To be sure, these side effects have always been available for everyone to see in Abilify ads (such as the one on the left; click for an enlarged view) or on the Abilify Web site.
However, in the print ads, the side effects are in small type at the bottom of the ad, whereas the benefits are at the top and within the pleasant image area of the ad — where your eye is naturally drawn.
On the website, the laundry list of side effects is even harder to read — very small typeface — and mostly below the “fold” where it is less likely to be seen at all.
Mr. Behrman’s “anti-ad” may have been more dramatic if the side effects were presented as text scrolling down the screen silently, in a black box. Here’s what that might look like like (please scroll to the end where you find more of my commentary):
IMPORTANT SAFETY INFORMATION:
Elderly people with psychosis related to dementia (for example, an inability to perform daily activities as a result of increased memory loss), treated with antipsychotic medicines including ABILIFY, are at an increased risk of death compared to placebo. ABILIFY is not approved for the treatment of people with dementia-related psychosis (see Boxed WARNING).
Antidepressants may increase suicidal thoughts or behaviors in some children, teenagers, and young adults, especially within the first few months of treatment or when the dose is changed. Depression and other serious mental illnesses are themselves associated with an increase in the risk of suicide. Patients on antidepressants and their families or caregivers should watch for new or worsening depression symptoms, unusual changes in behavior, or thoughts of suicide. Such symptoms should be reported to the patient’s healthcare professional right away, especially if they are severe or occur suddenly. ABILIFY is not approved for use in pediatric patients with depression (see Boxed WARNING).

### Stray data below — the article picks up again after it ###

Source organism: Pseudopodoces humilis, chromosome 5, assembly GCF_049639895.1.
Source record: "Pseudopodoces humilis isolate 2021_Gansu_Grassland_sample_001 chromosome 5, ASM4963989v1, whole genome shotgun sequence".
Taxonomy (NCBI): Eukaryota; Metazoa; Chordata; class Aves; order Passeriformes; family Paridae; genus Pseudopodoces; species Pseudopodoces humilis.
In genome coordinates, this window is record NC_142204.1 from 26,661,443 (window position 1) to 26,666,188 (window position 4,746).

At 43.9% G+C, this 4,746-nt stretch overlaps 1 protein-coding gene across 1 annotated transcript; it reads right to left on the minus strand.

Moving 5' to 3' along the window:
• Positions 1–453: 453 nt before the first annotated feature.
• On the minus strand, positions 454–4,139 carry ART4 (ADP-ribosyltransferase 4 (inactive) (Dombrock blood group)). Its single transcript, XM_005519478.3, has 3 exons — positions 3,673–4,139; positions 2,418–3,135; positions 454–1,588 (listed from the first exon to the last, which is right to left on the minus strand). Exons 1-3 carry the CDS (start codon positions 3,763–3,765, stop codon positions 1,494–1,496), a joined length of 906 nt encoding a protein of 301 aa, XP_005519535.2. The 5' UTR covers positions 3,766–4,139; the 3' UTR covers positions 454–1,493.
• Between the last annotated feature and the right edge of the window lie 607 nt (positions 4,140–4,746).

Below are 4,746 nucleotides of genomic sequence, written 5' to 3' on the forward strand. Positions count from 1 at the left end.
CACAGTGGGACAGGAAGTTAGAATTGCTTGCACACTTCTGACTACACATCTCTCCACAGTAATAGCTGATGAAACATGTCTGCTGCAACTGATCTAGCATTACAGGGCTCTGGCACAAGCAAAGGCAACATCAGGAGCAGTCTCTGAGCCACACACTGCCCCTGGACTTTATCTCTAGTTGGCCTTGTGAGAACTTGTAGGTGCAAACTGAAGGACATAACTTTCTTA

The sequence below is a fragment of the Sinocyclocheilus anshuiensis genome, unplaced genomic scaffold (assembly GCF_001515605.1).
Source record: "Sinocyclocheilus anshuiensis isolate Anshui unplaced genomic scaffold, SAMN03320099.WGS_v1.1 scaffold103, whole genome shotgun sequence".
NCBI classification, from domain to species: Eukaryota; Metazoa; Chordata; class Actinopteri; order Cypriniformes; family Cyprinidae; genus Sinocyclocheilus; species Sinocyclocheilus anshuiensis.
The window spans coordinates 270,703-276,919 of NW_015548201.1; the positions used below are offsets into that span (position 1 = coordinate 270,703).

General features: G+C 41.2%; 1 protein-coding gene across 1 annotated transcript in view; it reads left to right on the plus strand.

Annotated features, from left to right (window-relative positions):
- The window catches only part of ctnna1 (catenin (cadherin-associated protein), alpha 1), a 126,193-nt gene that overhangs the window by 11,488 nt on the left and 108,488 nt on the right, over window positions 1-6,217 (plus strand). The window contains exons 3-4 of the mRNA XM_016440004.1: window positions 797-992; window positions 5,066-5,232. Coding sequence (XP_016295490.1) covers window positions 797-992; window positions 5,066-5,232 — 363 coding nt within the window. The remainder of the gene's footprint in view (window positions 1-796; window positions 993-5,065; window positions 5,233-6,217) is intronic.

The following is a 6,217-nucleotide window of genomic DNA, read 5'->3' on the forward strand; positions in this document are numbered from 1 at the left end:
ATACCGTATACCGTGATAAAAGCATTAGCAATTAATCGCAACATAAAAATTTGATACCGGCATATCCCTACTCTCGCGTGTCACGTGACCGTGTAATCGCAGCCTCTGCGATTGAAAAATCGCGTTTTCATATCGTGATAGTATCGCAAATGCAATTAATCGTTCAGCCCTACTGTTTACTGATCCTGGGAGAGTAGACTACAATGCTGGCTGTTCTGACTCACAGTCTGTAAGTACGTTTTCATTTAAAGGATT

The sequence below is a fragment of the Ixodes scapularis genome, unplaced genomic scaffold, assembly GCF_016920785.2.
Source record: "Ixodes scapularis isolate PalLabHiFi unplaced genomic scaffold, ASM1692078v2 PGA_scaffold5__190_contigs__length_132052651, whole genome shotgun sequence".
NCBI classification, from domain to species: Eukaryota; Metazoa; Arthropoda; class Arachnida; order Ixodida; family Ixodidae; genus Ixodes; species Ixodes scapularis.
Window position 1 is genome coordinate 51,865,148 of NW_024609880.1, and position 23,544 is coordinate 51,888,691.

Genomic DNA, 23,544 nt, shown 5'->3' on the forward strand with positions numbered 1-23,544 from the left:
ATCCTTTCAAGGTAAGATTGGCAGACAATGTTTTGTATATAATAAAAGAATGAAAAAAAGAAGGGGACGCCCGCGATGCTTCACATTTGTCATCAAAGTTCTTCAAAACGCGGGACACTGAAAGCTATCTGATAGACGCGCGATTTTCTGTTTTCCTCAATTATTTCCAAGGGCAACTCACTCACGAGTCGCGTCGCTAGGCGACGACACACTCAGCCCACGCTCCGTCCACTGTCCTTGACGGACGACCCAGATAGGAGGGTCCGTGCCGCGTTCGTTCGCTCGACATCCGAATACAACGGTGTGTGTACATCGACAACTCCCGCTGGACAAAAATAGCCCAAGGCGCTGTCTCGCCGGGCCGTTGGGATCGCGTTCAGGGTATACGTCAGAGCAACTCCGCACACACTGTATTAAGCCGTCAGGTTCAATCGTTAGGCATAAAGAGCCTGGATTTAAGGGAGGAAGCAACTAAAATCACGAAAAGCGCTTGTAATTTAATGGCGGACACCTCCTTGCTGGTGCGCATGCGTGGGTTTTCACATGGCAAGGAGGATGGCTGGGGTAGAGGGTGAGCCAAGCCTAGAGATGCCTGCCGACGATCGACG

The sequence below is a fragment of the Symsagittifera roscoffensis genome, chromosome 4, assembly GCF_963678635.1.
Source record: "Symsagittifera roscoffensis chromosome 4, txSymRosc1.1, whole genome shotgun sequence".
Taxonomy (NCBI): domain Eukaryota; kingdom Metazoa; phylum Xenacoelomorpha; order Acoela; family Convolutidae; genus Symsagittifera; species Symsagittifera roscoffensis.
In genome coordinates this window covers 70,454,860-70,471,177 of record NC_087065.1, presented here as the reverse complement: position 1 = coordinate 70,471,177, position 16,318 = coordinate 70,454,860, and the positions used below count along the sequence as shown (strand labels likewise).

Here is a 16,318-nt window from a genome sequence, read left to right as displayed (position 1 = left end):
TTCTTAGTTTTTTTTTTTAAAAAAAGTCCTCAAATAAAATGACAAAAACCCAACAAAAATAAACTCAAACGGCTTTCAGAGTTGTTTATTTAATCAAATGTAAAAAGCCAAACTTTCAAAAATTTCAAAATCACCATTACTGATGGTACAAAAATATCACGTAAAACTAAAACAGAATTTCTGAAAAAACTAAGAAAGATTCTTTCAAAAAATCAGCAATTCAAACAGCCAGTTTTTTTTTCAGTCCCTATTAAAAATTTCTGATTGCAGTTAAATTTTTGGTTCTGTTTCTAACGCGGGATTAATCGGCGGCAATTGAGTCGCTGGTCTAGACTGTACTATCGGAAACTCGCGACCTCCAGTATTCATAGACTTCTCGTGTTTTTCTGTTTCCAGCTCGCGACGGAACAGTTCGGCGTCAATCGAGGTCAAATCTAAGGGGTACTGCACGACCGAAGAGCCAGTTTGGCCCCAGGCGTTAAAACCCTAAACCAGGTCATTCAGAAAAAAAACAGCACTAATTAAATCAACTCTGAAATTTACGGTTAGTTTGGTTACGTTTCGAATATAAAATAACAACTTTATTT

Contraindication: Patients should not use ABILIFY if they are allergic to aripiprazole or any of the ingredients in ABILIFY. Allergic reactions have ranged from rash, hives and itching to anaphylaxis, which may include difficulty breathing, tightness in the chest, swelling of the mouth, face, lips, or tongue.
Serious side effects may include:
* An increased risk of stroke and ministroke has been reported in clinical studies of elderly patients with dementia-related psychosis